I promised in January that I’d write up my technology predictions for 2011, but given that we’re already a quarter done the year, that would seem kind of foolish. I was actually always leaning toward taking a further-out view into the future anyway, as it’s not only more fun but also harder to be wrong (ahem). In that vein, given that I’m currently on vacation in Thailand, I thought I’d kick off 10 days of predictions of where we’ll be 10 years from now. I hope you enjoy.
Let’s start with computers, which are a hot topic right now given the recent performance of IBM’s Watson on Jeopardy. Watson’s ability to make its super-smart human opponents look like tools on the game show has been thoroughly discussed and analyzed. One of the more interesting takes appeared in the Ottawa Citizen, which postulated that Watson’s performance was not completely unlike the Wizard of Oz – it was actually an illusion that required someone behind the curtain to pull the strings.
Most commentators, however, gravitated toward how Watson figures in to the issue of the Singularity, or the upcoming point in time when computer intelligence outstrips our own, thereby resulting in a new world that is currently hard for our mere human brains to imagine. The Singularity is something a number of futurists, most notably Ray Kurzweil, have pondered for years. I’ve been knee deep in it for several months, since I read Kurzweil’s latest book, The Singularity is Near, and it will actually be somewhat central to my next book (check out my interview with Kurzweil from a few months back).
This event won’t arrive in the next 10 years – Kurzweil thinks 2045 is the year when everything will change – but what is very likely to happen is that computers will in fact become more powerful than humans. And by powerful, I’m talking strictly about their computational ability. Super-computers such as Watson, which is capable of 80 trillion operations per second, will continue to see the benefits of Moore’s Law – where computational ability roughly doubles every 18 months – for the next decade. By that measure, super-computers in 2021 will be capable of more than five quadrillion calculations per second.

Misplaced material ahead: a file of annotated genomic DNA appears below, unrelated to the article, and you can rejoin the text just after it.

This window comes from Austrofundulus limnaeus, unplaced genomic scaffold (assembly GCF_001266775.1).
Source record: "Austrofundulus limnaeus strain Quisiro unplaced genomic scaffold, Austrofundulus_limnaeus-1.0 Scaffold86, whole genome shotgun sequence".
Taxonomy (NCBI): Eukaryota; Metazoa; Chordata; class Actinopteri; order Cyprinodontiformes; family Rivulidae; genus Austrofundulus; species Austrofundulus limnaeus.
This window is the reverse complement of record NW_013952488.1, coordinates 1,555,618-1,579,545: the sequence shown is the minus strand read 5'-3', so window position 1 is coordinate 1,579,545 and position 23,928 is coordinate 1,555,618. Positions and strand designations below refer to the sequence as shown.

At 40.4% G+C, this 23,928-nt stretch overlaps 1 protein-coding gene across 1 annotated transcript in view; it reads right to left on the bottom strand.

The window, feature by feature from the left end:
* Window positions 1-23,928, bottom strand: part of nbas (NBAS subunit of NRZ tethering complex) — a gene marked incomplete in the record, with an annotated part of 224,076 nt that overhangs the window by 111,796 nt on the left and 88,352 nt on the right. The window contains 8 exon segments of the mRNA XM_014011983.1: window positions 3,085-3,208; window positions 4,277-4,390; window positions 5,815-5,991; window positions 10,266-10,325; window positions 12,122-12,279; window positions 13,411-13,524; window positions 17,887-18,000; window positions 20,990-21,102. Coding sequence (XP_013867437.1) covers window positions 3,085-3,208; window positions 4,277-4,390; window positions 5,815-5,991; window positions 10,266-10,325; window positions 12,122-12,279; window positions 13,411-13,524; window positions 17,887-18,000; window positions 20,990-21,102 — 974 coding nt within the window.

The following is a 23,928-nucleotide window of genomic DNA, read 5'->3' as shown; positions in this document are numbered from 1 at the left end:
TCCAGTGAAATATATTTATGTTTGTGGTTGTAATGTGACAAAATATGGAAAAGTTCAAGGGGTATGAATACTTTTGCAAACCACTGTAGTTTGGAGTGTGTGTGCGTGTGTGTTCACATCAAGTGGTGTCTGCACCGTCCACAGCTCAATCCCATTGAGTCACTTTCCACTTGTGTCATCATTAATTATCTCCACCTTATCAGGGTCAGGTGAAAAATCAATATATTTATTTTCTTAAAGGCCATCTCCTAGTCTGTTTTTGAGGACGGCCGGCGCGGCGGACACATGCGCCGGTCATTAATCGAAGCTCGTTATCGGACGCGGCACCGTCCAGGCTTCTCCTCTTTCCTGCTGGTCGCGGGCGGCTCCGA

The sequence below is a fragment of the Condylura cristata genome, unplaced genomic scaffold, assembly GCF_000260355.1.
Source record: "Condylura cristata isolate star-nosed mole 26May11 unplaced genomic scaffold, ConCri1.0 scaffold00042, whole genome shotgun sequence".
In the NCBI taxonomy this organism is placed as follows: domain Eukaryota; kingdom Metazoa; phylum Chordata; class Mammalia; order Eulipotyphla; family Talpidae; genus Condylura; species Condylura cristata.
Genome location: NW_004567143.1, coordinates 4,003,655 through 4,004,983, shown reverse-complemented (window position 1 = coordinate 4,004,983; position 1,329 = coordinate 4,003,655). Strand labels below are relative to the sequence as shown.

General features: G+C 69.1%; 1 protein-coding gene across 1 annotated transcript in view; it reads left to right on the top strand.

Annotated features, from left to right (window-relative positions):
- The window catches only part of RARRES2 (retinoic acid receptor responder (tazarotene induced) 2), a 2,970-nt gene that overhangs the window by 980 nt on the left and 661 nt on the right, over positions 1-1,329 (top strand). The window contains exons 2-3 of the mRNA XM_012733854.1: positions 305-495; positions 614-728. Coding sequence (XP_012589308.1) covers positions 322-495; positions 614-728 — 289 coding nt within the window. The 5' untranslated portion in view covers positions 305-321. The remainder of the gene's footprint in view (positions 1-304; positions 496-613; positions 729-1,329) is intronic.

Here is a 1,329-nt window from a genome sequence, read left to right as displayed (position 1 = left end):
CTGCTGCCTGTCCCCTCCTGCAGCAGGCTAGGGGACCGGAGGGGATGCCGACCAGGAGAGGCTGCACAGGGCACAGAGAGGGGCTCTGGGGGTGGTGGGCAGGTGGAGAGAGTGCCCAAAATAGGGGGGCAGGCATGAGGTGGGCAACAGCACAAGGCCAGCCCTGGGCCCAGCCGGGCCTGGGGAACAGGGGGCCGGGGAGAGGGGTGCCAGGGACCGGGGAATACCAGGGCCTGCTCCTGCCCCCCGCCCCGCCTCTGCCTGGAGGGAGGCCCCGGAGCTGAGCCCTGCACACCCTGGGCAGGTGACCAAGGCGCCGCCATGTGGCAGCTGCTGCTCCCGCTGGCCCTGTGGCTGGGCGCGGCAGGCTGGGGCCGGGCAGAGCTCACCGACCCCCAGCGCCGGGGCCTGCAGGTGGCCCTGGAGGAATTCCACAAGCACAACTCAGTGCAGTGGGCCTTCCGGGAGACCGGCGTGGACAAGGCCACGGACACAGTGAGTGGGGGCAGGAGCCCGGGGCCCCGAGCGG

Many very, very smart people have tried to estimate the computational ability of the human brain based on what we know about the organ – how many neurons it has, how fast they operate, and so on – and there have been various conclusions. The one I’ve seen most often seems to estimate the human brain as capable of 100 million MIPS, or millions of instructions per second. I’m no mathematician, but that’s less than what the most powerful computers will be capable of in 10 years.
What does this mean? Well, there are a few things to keep in mind. Firstly, much of our brain’s computational ability is spent on running the body – regulating our organs, making sure we blink, walking and chewing gum at the same time, etc. One idea that fascinates me is what might happen if we could perhaps outsource some of these mundane tasks to a computer that we wear? If we freed up most of our brain power, could we possibly orient it toward more productive uses? Perhaps, but that’s getting outside the scope of the next 10 years.
Indeed, although super-computers that have more brute power than the brain are likely in the next decade, their true impacts won’t be felt just yet because of their size and cost. Watson, for example, is actually made up of 10 refrigerator sized stacks and cost several billion dollars. It’ll likely take another decade just to get such computers down in size and cost to the point where they can have a mainstream effect. Of course, by 2021, we’ll have Watsons on our desktops and smartphones, so it’s all relative.
These super-computers are already affecting change in the world, although it’s in ways we don’t really perceive. If you don’t believe me, open up a new browser tab and do a Google search on something, anything. If you’re amazed that the search engine seems to complete your query before you even type it, well, welcome to super-computers in action. Faster and smarter machines are already analyzing and interpreting our data for us. This sort of stuff is going to be all around us over the next decade.
The real fun begins when these super-computers start to interact with human brains. Our organic matter doesn’t directly benefit from Moore’s Law like computers do, but as I’ll detail in tomorrow’s prediction, the brain will in fact be redefined over the next 10 years.